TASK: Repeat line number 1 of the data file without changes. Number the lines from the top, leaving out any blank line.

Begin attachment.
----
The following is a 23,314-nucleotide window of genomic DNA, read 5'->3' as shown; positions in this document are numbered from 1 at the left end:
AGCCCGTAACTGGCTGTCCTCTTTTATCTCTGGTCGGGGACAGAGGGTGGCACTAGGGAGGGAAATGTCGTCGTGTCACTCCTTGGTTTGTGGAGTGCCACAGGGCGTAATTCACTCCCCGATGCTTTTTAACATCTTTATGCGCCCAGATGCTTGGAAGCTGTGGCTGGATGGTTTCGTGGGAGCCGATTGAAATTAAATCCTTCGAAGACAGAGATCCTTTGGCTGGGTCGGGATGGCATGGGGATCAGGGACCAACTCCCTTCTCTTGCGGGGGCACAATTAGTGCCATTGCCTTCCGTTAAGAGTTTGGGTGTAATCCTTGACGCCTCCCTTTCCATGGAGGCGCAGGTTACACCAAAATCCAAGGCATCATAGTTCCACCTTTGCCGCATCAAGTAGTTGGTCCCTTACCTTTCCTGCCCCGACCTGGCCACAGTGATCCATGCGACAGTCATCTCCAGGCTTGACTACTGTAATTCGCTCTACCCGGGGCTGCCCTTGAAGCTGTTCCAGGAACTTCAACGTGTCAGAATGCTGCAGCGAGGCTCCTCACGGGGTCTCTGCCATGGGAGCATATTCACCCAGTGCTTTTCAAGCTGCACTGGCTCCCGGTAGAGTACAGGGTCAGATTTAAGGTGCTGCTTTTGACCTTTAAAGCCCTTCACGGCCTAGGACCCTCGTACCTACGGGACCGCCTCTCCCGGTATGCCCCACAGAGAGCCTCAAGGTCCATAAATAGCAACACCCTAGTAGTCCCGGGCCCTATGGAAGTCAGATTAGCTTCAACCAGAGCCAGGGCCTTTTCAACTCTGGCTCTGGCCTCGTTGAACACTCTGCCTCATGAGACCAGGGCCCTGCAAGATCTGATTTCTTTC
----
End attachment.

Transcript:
The following is a 23,314-nucleotide window of genomic DNA, read 5'->3' as shown; positions in this document are numbered from 1 at the left end: